Treatment options for CSA can be complex, especially for those who also suffer from heart conditions. It is important that your sleep expert coordinate with your cardiologist for treatment options. In most CSA cases, continuous positive airway pressure, or CPAP, is ineffective. You may be given adaptive-servo-ventilation, or ASV, which is a more complex positive airway pressure device designed to normalize breathing pattern. However, ASV can increase the risk of death in patients with heart failure and reduced ejection fraction.

Additionally, we now offer another breakthrough option -- a U.S. Food and Drug Administration-approved phrenic nerve stimulation treatment called the Remedē System. The implantable device, which was approved in 2017, stimulates a nerve in the chest that is responsible for sending signals to the diaphragm to stimulate breathing.

UChicago Medicine was the first hospital in Chicago to offer this latest, implantable treatment option for patients with CSA. The system is the newest addition to UChicago Medicine's Sleep Disorders Center, which offers a number of noninvasive and minimally invasive sleep disorder treatments.

Where and how is the Remedē System implanted? How does it work?

The Remedē System is usually implanted under the skin in the right upper chest, similar to a pacemaker, during an outpatient procedure with sedation. The generator sits over the pectoral muscle and is connected to two leads, or wires. The leads work in tandem to deliver the therapy and to sense breathing. The stimulating lead activates a nerve in the chest, called the phrenic nerve, to send signals to the large muscle in the chest and abdomen called the diaphragm, mimicking how the brain signals breathing.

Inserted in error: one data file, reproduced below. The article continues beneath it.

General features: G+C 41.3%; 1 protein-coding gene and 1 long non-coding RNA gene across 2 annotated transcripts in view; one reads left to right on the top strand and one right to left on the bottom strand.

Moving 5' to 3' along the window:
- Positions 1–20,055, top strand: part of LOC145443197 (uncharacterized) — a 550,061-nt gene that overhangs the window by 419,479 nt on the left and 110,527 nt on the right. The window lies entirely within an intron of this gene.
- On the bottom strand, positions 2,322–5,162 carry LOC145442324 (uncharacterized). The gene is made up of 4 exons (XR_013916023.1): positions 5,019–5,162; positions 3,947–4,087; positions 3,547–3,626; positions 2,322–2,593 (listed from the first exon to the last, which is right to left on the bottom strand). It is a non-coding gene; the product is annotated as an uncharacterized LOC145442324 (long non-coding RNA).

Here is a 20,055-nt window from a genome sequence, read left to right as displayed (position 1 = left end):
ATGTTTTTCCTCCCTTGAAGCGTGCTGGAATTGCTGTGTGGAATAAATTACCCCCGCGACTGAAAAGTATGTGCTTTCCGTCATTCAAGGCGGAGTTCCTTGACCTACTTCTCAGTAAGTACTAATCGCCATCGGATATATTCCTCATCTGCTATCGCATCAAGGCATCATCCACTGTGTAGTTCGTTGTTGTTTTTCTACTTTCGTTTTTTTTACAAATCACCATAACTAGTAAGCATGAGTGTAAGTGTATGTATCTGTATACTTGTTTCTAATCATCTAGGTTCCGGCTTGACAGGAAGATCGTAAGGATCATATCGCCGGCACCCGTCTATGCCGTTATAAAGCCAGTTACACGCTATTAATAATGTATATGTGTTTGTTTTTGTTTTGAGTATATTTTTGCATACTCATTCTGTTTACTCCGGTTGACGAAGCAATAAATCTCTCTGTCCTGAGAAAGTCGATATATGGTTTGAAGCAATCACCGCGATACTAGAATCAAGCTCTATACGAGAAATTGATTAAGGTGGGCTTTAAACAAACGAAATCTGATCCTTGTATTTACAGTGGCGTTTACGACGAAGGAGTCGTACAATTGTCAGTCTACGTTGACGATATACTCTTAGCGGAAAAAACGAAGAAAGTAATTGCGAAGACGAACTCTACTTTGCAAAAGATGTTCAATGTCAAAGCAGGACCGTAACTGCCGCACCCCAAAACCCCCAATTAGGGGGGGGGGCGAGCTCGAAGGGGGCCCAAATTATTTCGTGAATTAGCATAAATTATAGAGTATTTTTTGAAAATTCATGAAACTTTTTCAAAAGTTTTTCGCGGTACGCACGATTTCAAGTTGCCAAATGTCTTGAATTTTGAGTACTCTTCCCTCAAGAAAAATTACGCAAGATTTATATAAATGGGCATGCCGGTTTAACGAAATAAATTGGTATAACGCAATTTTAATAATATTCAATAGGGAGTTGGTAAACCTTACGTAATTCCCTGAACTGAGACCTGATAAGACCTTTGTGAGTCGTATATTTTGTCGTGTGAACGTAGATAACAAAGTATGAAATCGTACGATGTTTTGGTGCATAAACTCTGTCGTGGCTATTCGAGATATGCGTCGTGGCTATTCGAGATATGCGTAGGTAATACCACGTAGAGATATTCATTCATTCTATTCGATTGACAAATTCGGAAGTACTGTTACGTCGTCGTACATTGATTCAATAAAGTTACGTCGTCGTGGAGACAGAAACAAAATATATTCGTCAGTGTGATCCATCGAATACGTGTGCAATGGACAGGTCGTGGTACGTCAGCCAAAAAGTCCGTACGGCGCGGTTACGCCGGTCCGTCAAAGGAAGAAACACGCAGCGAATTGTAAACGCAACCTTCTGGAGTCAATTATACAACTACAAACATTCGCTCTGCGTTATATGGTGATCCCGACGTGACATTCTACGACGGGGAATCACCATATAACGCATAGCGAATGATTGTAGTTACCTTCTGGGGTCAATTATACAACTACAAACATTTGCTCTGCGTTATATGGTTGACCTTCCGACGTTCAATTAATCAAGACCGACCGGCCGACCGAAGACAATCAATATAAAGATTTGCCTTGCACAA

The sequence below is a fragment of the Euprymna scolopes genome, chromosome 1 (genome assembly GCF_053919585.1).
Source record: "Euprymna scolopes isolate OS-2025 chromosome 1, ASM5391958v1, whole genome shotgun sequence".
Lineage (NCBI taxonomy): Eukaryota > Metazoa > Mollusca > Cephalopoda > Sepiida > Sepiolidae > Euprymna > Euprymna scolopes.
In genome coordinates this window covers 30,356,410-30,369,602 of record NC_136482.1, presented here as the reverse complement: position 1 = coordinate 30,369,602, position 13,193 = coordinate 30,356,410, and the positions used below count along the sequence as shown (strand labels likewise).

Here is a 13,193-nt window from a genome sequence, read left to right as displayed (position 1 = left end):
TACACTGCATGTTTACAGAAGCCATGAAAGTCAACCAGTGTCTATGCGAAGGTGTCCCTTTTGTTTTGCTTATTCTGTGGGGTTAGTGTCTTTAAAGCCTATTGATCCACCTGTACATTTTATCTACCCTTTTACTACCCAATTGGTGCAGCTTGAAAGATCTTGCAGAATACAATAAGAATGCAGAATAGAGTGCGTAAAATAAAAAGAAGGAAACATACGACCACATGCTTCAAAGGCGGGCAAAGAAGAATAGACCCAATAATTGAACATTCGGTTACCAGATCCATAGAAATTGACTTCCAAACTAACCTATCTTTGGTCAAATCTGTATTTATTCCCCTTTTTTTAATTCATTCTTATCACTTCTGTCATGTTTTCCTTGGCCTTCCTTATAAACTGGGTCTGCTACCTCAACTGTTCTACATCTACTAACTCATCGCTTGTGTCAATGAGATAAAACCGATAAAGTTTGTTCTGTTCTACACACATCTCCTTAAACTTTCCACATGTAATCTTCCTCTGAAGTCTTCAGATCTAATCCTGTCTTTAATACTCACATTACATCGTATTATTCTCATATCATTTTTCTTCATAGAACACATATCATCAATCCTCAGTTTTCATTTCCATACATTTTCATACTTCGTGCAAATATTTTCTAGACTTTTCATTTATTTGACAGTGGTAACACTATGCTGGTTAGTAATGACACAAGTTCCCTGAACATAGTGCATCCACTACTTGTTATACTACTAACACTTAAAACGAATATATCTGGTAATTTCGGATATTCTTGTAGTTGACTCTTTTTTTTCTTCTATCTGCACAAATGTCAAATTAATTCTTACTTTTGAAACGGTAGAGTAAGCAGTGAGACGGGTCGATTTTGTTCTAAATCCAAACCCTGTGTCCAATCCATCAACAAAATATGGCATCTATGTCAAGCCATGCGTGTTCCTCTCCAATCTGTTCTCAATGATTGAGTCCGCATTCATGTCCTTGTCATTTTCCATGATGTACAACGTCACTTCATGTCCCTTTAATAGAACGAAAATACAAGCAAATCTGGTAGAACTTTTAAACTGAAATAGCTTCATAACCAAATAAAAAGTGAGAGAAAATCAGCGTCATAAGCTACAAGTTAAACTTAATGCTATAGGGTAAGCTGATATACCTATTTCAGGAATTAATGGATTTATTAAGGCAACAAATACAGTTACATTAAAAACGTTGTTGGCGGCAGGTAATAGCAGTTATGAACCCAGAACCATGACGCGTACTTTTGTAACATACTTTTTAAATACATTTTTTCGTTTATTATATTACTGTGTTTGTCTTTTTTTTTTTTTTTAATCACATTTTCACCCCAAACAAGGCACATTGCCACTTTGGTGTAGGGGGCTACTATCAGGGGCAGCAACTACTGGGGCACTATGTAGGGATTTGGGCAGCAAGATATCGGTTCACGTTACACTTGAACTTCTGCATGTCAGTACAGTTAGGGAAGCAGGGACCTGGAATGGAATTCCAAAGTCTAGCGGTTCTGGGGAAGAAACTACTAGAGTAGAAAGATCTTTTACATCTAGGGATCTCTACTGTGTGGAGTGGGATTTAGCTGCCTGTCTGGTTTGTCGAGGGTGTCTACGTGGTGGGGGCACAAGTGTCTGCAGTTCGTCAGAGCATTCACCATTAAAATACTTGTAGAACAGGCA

What impact does the device have on central sleep apnea, and how long until it takes effect?

The therapy is not turned on immediately. We wait for six weeks after implantation to allow the leads to settle in. After six weeks, the device is programmed to deliver therapy at night during sleep and is tailored to each patient’s specific sleeping habits and needs.

Will I be able to feel the device?

The device will be detectable over the right upper chest, under the skin, just like a pacemaker. Once healed, it will not cause any discomfort. In the beginning, you may feel a slight sensation when the device is actively stimulating the diaphragm. Once you get adjusted to it, most patients no longer become aware of it.

What are the risks?

As with any medical procedure, there are risks. But the overall risk is quite small.  The risk of minor or major complications is about 1 to 2 percent and includes infection, lead dislodgement, bleeding, excessive pain, lung or heart puncture.

Will I have any limitations following the procedure?

You should not lift your right arm above your head for two weeks. We also recommend avoiding any exercise with the right arm for six weeks. Once healed, you will have full use of your right arm and should not have any restrictions.
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Babak Mokhlesi, MD

Babak Mokhlesi, MD, MSc, is a pulmonologist and an expert in sleep disorders. He treats patients with a wide variety of disorders, ranging from respiratory disorders of sleep — such as sleep apnea and obesity hypoventilation syndrome — to non-respiratory sleep disorders.

Learn more about Dr. Mokhlesi
Hemal Nayak, MD

Hemal Nayak, MD

An expert in cardiac electrophysiology, Hemal M. Nayak, MD, provides care for patients with heart rhythm problems (arrhythmias). He specializes in catheter ablation -- a minimally invasive procedure in which high frequency radio waves are used to eliminate abnormal heart rhythms.

Learn more about Dr. Nayak